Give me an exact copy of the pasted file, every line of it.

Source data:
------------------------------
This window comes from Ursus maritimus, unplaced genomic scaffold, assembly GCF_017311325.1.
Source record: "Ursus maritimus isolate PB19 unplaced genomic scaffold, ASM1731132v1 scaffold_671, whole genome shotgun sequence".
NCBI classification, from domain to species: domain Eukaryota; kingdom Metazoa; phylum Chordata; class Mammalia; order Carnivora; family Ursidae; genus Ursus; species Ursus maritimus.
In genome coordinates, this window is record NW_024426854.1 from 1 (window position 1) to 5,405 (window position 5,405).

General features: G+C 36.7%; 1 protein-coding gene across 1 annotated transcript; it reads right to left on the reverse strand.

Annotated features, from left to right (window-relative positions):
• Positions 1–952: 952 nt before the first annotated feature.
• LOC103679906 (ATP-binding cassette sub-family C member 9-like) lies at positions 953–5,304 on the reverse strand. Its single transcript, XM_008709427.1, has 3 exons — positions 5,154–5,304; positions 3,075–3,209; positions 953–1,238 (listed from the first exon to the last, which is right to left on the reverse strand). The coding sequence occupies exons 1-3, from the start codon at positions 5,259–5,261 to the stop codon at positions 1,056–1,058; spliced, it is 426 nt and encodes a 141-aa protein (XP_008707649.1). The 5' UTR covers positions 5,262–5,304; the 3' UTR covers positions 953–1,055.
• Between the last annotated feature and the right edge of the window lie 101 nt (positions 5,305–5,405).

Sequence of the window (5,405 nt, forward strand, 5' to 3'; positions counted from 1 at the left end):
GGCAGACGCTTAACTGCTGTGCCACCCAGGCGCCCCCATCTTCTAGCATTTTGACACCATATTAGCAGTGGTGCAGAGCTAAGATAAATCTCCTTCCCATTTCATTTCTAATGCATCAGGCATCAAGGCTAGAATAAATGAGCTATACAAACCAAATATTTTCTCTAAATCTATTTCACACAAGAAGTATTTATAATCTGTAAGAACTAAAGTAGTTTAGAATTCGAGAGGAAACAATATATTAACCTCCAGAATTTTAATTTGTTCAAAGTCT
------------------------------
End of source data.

This window comes from Ursus maritimus, unplaced genomic scaffold, assembly GCF_017311325.1.
Source record: "Ursus maritimus isolate PB19 unplaced genomic scaffold, ASM1731132v1 scaffold_671, whole genome shotgun sequence".
NCBI classification, from domain to species: domain Eukaryota; kingdom Metazoa; phylum Chordata; class Mammalia; order Carnivora; family Ursidae; genus Ursus; species Ursus maritimus.
In genome coordinates, this window is record NW_024426854.1 from 1 (window position 1) to 5,405 (window position 5,405).

General features: G+C 36.7%; 1 protein-coding gene across 1 annotated transcript; it reads right to left on the reverse strand.

Annotated features, from left to right (window-relative positions):
• Positions 1–952: 952 nt before the first annotated feature.
• LOC103679906 (ATP-binding cassette sub-family C member 9-like) lies at positions 953–5,304 on the reverse strand. Its single transcript, XM_008709427.1, has 3 exons — positions 5,154–5,304; positions 3,075–3,209; positions 953–1,238 (listed from the first exon to the last, which is right to left on the reverse strand). The coding sequence occupies exons 1-3, from the start codon at positions 5,259–5,261 to the stop codon at positions 1,056–1,058; spliced, it is 426 nt and encodes a 141-aa protein (XP_008707649.1). The 5' UTR covers positions 5,262–5,304; the 3' UTR covers positions 953–1,055.
• Between the last annotated feature and the right edge of the window lie 101 nt (positions 5,305–5,405).

Sequence of the window (5,405 nt, forward strand, 5' to 3'; positions counted from 1 at the left end):
GGCAGACGCTTAACTGCTGTGCCACCCAGGCGCCCCCATCTTCTAGCATTTTGACACCATATTAGCAGTGGTGCAGAGCTAAGATAAATCTCCTTCCCATTTCATTTCTAATGCATCAGGCATCAAGGCTAGAATAAATGAGCTATACAAACCAAATATTTTCTCTAAATCTATTTCACACAAGAAGTATTTATAATCTGTAAGAACTAAAGTAGTTTAGAATTCGAGAGGAAACAATATATTAACCTCCAGAATTTTAATTTGTTCAAAGTCT